This publication is aimed at the users of Ground-Penetrating Radar (GPR) in pavement condition surveys. It makes recommendations for the choice of GPR equipment as well as for the collecting, processing and interpreting of data.
The transition towards more sustainable road materials with lower energy demand introduces many challenges and difficulties in procurement, product specification and characterization of delivered pavements. The projects of this CEDR Call 2013 focus on tools and methods to solve these issues.
On 24th August 2015, about seventy delegates from fifteen countries gathered in BRRC’s auditorium at Sterrebeek to attend the final PERSUADE seminar (acronym of PoroElastic Road SUrface: an innovation to Avoid Damages to the Environment).
The objective of this six-year European research project (September 1, 2009 – August 31, 2015) led by BRRC was to develop a safe and durable poroelastic road surface, as a means to control road traffic noise.
A poroelastic road surface is composed of rubber granules (from recycled car tyres), small-sized stone aggregate and a number of additives, which are bound with an elastic synthetic resin (polyurethane). It contains no bitumen and must, therefore, not be confused with rubberized asphalt.
Earlier experiments had demonstrated that such a road surface can reduce road traffic noise by 7 to 12 dB. For comparison, a 4 m high noise screen has a noise-abating effect of about 8 dB.
However, durability was inadequate, especially for fretting and adhesion to the underlying layer. Further extensive research was necessary to improve those aspects and to find the answers to a number of pending questions.
Road infrastructure should enable rainwater to be evacuated as soon as possible, so as to minimize disruption to traffic. This can be done in several ways: local infiltration, water-permeable road structure, or drainage by channels and gullies.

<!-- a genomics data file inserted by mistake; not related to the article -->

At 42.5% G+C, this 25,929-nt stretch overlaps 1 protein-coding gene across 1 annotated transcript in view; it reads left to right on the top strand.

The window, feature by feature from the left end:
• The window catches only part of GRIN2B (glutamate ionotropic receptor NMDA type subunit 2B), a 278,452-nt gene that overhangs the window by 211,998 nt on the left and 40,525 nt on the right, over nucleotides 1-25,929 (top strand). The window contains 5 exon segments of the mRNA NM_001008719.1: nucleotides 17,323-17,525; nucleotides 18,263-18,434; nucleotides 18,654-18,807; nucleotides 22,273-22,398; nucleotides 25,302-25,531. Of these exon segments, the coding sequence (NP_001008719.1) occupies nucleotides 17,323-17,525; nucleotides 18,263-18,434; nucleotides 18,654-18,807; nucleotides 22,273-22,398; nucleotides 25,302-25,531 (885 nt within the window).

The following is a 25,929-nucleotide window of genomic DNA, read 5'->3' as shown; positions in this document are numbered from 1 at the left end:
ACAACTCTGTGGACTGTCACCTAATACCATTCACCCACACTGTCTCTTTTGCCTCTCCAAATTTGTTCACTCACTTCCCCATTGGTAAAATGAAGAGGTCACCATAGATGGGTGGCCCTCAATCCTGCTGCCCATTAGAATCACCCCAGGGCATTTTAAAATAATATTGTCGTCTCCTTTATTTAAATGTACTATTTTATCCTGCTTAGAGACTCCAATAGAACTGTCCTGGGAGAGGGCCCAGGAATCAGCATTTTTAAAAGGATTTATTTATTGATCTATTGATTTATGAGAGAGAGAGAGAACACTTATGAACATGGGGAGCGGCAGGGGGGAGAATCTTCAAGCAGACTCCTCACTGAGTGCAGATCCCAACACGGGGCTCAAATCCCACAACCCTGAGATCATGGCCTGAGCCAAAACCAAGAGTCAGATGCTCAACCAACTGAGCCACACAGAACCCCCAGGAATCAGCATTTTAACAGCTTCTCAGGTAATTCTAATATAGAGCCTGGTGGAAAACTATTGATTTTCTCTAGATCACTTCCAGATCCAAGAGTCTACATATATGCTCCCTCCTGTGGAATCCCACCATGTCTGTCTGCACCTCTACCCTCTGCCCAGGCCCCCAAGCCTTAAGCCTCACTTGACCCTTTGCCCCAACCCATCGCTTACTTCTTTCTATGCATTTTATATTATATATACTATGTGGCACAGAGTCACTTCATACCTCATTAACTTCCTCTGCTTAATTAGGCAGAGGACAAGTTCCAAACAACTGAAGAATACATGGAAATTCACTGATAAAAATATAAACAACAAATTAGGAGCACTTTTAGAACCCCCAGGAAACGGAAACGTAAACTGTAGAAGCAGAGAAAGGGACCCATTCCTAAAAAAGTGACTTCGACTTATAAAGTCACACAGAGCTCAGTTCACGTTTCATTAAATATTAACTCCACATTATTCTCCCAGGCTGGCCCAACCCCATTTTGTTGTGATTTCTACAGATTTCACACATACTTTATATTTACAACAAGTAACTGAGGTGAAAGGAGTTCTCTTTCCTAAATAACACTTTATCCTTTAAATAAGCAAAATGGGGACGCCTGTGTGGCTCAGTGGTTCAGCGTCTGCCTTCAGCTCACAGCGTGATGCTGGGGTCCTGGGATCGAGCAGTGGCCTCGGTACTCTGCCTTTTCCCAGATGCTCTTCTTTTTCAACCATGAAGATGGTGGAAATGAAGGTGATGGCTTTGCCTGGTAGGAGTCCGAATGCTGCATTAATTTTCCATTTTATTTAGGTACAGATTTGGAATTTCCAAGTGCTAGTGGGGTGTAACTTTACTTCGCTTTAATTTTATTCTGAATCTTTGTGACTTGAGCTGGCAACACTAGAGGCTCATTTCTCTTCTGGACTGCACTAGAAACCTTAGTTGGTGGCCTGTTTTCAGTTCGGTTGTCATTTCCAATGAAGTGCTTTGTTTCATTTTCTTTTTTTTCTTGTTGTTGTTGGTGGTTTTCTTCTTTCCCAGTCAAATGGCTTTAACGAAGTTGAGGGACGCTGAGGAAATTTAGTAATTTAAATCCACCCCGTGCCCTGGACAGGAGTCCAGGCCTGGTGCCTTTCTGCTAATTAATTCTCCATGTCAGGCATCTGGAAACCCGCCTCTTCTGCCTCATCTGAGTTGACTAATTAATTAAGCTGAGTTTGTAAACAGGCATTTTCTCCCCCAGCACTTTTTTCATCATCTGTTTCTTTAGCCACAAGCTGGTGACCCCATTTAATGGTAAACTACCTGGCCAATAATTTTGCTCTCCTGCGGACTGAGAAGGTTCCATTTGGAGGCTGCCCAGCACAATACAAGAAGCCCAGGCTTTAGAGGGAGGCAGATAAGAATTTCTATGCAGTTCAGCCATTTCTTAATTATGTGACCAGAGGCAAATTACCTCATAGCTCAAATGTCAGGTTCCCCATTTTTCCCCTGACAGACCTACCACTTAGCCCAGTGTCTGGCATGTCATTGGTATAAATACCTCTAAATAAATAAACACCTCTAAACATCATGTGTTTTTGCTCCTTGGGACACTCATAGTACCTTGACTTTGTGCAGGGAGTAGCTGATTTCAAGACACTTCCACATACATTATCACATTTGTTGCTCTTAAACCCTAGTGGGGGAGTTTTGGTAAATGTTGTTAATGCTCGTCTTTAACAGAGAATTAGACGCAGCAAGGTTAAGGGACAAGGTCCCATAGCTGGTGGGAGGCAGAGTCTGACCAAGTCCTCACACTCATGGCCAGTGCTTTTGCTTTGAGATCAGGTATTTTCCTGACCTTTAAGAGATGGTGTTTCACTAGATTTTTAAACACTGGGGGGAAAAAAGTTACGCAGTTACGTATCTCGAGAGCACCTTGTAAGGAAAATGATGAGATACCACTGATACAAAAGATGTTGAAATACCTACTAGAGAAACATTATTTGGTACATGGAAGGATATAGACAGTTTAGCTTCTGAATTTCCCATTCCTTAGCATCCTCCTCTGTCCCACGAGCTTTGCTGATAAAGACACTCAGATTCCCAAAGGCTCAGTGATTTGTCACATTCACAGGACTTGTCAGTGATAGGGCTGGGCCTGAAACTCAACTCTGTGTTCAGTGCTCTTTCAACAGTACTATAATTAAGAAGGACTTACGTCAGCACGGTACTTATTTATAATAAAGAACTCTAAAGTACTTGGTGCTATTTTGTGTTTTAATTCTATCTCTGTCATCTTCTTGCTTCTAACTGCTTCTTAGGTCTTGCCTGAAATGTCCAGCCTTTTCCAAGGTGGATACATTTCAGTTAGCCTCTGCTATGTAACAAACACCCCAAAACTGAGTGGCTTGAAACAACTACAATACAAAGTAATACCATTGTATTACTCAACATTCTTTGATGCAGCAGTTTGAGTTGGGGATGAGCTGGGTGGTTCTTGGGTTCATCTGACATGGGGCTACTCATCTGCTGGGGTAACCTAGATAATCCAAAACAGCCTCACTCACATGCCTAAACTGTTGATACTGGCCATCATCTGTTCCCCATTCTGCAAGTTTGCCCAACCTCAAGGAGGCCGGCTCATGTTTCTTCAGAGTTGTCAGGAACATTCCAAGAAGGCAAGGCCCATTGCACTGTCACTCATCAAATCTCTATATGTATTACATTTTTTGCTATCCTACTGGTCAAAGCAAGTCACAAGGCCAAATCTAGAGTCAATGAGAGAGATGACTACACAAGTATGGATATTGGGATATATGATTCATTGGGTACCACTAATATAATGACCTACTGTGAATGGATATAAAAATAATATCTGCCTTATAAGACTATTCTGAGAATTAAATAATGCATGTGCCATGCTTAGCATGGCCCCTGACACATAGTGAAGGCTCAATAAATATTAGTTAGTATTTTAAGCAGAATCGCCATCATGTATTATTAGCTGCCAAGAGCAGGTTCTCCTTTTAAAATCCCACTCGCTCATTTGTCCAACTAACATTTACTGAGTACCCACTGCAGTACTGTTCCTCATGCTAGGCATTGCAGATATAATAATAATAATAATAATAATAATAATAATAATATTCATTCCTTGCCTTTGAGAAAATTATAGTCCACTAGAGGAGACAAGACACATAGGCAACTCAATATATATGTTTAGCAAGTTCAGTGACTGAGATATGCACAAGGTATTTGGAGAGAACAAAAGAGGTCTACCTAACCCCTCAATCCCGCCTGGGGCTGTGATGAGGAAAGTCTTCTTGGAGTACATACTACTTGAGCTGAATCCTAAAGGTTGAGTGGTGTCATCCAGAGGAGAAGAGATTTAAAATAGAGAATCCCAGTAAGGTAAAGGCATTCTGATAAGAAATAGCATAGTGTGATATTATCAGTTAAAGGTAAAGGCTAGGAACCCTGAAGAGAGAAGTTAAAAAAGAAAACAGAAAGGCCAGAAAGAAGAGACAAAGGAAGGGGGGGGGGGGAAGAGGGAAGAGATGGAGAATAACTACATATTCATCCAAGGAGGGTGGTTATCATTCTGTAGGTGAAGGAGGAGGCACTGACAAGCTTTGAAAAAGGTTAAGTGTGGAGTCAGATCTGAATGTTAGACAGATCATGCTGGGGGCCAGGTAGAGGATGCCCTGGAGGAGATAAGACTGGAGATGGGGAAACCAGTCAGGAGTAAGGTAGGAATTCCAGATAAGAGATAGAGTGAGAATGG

Today we are faced with climate change, resulting in irregular occurrence of extreme local peaks of precipitation.
Ever since it was established, BRRC has been assigned to promote technological progress in road construction through research and development. Over the years, the Centre has built a solid practice in serving professionals through technical and documentary assistance.
Global warming is caused mainly by increased concentrations of greenhouse gases, in which CO2 emissions play a major part. Prompted by a number of developments such as the Kyoto protocol, road managers, road contractors and material producers try to reduce emissions. The transport sector is responsible for approximately 25 % of all greenhouse gas emissions, with the greater part being due to road transport. Energy consumption is also closely monitored in the road construction sector. Road managers and contractors have an interest in quantifying greenhouse gas emissions and energy consumption.
The right choice of structure and constituent layers is a primary concern to designers in both the private (engineering consultants, architects) and the public sector (technical departments of municipalities, provinces and regions) who have to make designs for new roads or for maintenance, renovation and adaptation works to existing infrastructure.